TDB
Important Dates

Prof. Dr. SEVİL GÜRGAN

LONGTERM CLINICAL SUCCESS OF POSTERIOR DIRECT RESTORATIONS

Over the last 30 years, restorative dentistry has gone through remarkable changes. Focus has become on minimal removal of tooth tissue and on application of adhesive restorative materials that perform therapeutic actions on demineralized dentin. Marked changes in the use of restorative materials have also occurred during the last years and biomaterials designed for treatment of carious lesions have been introduced into clinical use. Direct restorations have been largely employed to restore posterior teeth due to their low cost and less need for removal of sound tooth substance when compared to indirect restorations, as well as to their acceptable clinical performance.
Today, composite resins are regarded as the first-choice restorative materials for the restoration of posterior teeth because of the face down of amalgam in many countries due to the its allergic and toxic potential upon mercury release. The long term clinically and micro morphologically examined performance of composite resin restorations in posterior teeth revealed the advantages and disadvantages of these tooth-colored restorative materials.

Glass Ionomers have also become considered as permanent restorative material for the restoration of posterior teeth in daily dental practice. They are esthetically more attractive than metallic restorations and less expensive than composite resins. Acceptable longevity of composite resins has been shown in long-term retrospective and longitudinal prospective evaluations. Despite the expanding use of glass Ionomers as permanent restorative material for posterior restorations since 2007, few longitudinal prospective studies have reported findings over 6 years. It is reasonable to expect adequate evidence of biological safety, clinical efficacy and longevity of new restoration techniques. Thus, the aim of this presentation is to discuss the long-term durability of composite resins and GIass Ionomers in the restoration of posterior teeth.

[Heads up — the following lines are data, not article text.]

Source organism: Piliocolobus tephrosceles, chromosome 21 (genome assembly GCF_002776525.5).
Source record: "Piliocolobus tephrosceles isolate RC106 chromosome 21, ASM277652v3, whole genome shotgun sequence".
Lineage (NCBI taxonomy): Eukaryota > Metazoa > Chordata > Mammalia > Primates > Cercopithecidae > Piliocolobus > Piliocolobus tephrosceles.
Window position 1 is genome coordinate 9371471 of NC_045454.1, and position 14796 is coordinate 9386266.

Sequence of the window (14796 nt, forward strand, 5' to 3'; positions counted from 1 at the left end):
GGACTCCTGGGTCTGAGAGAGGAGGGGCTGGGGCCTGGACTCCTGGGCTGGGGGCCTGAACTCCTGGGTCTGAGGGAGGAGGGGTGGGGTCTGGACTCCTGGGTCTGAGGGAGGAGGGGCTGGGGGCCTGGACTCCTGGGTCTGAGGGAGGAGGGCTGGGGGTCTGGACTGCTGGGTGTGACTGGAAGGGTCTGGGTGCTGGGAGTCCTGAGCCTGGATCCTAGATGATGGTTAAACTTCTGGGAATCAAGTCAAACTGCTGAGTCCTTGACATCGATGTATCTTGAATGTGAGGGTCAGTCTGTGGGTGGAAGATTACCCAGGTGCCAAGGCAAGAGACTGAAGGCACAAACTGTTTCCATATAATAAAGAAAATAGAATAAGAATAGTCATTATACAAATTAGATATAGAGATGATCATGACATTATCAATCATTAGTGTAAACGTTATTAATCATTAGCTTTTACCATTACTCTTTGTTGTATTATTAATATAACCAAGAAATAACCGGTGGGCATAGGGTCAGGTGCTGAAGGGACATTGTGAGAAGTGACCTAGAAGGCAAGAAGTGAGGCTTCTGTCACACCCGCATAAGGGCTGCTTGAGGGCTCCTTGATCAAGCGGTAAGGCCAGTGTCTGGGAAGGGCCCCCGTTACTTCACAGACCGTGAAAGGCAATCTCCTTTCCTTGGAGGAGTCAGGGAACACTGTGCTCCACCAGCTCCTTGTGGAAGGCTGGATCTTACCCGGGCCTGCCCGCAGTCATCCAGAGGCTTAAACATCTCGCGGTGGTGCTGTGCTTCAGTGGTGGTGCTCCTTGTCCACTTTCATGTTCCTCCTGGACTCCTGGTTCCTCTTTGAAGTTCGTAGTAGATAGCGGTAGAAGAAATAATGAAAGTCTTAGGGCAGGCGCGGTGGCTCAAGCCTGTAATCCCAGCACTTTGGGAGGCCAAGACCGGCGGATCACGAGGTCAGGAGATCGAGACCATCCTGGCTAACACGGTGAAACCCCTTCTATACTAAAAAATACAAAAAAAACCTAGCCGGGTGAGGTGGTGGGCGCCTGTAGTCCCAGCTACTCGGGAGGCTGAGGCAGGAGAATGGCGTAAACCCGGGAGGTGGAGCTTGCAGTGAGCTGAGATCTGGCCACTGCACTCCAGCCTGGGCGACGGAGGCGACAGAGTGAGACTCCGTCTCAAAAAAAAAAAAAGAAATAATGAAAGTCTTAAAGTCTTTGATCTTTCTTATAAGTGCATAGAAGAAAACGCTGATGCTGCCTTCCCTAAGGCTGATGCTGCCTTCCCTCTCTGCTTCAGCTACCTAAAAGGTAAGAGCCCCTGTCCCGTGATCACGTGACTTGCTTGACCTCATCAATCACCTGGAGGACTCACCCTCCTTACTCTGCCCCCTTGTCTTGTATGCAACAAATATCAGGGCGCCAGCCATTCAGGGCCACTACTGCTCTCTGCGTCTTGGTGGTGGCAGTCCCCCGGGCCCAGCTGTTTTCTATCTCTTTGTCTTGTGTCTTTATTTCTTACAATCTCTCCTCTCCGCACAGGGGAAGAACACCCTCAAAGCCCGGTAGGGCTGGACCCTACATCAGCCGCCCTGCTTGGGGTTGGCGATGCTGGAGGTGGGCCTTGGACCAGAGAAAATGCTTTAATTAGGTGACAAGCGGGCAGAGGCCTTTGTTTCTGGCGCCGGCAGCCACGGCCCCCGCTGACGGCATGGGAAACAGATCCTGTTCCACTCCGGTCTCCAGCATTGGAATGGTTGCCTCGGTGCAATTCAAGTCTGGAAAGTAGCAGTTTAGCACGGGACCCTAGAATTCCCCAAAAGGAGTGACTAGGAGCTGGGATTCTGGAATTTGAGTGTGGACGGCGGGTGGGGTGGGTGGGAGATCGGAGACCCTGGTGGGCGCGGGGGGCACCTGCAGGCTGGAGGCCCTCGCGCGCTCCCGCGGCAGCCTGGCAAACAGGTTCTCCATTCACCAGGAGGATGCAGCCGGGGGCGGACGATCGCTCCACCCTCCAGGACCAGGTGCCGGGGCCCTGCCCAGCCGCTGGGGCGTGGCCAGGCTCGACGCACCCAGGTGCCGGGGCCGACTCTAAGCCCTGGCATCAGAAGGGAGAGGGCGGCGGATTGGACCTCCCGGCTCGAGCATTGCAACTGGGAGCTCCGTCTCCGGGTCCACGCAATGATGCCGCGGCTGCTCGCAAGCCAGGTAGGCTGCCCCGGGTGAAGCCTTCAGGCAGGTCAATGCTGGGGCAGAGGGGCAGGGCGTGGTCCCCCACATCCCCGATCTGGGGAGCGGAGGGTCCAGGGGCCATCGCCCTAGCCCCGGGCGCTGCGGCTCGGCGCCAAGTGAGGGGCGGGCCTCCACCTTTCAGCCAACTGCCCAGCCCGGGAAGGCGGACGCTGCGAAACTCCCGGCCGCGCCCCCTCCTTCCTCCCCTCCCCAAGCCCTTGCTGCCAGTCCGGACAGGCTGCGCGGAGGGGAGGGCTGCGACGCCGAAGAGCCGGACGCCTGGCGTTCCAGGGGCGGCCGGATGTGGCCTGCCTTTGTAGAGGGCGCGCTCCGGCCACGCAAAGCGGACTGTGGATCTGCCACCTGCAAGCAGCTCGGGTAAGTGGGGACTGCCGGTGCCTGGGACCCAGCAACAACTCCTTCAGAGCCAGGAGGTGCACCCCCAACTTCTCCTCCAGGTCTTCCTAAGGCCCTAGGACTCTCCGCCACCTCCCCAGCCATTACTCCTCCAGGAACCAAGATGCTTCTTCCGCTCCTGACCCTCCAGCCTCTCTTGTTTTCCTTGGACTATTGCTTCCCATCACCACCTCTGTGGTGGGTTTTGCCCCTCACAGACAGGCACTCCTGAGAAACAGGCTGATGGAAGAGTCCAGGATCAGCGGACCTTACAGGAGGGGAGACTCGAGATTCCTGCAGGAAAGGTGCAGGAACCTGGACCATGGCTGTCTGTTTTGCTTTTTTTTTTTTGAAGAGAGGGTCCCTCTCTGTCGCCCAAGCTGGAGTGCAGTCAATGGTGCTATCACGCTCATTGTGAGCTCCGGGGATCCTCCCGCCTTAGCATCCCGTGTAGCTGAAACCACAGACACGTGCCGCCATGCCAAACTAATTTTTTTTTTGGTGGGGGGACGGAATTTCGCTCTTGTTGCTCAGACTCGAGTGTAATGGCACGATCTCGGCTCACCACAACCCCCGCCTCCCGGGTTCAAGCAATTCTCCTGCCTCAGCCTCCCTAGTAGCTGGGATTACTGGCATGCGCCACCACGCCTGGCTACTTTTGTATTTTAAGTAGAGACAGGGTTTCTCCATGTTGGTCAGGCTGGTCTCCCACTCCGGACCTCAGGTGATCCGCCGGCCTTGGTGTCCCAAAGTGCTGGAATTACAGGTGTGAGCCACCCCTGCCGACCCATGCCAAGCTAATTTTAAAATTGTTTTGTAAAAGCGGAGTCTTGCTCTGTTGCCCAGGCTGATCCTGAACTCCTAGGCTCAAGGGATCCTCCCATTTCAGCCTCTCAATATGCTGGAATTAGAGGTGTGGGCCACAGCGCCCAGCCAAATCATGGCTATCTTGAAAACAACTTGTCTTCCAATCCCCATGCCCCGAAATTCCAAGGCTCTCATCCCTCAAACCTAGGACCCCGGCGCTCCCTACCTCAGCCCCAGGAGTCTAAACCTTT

Sevil Gurgan was graduated from the Hacettepe University School of Dentistry, Ankara, Turkey, got her Ph.D. degree in the Department of Restorative Dentistry of the same school and became Associate Professor in 1988 and Professor in 1995. She had been as a visiting Professor at the New York University School of Dentistry in 1995 and at the Tufts University School of Dentistry in Boston in 2005.
She is an active member of International Association for Dental Research and member of Nominating Committee, board Member of International Association for Dental Research Continental European Division (2009-2012), board member of the European Academy of Operative Dentistry, member of Academy of Operative Dentistry. She acted as the vice President of Hacettepe University between 2008-2012 and head of the Department of Restorative Dentistry of the Dental Faculty between 2005-2011. Currently she is professor at the same department. She has several articles published on dental materials and dental bleaching and has been giving lectures and courses in national and international congresses and meetings for more than 25 years.